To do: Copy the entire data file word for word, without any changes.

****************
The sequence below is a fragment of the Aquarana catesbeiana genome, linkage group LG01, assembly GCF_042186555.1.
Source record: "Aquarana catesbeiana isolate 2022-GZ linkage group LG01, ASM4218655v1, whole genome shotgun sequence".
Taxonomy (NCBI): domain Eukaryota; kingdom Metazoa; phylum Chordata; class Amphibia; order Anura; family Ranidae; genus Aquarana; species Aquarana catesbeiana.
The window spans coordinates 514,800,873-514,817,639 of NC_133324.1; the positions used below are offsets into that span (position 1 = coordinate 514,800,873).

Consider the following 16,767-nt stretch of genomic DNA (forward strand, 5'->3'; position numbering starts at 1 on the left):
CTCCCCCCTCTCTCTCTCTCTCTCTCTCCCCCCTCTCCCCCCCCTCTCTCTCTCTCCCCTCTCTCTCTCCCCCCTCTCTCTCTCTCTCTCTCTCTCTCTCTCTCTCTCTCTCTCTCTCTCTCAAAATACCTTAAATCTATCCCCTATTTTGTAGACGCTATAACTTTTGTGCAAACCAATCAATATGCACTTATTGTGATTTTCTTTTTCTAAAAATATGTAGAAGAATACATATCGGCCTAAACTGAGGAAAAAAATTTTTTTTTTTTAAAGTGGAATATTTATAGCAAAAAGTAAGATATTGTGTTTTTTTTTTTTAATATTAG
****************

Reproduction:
The sequence below is a fragment of the Aquarana catesbeiana genome, linkage group LG01, assembly GCF_042186555.1.
Source record: "Aquarana catesbeiana isolate 2022-GZ linkage group LG01, ASM4218655v1, whole genome shotgun sequence".
Taxonomy (NCBI): domain Eukaryota; kingdom Metazoa; phylum Chordata; class Amphibia; order Anura; family Ranidae; genus Aquarana; species Aquarana catesbeiana.
The window spans coordinates 514,800,873-514,817,639 of NC_133324.1; the positions used below are offsets into that span (position 1 = coordinate 514,800,873).

Consider the following 16,767-nt stretch of genomic DNA (forward strand, 5'->3'; position numbering starts at 1 on the left):
CTCCCCCCTCTCTCTCTCTCTCTCTCTCCCCCCTCTCCCCCCCCTCTCTCTCTCTCCCCTCTCTCTCTCCCCCCTCTCTCTCTCTCTCTCTCTCTCTCTCTCTCTCTCTCTCTCTCTCTCTCAAAATACCTTAAATCTATCCCCTATTTTGTAGACGCTATAACTTTTGTGCAAACCAATCAATATGCACTTATTGTGATTTTCTTTTTCTAAAAATATGTAGAAGAATACATATCGGCCTAAACTGAGGAAAAAAATTTTTTTTTTTTAAAGTGGAATATTTATAGCAAAAAGTAAGATATTGTGTTTTTTTTTTTTAATATTAG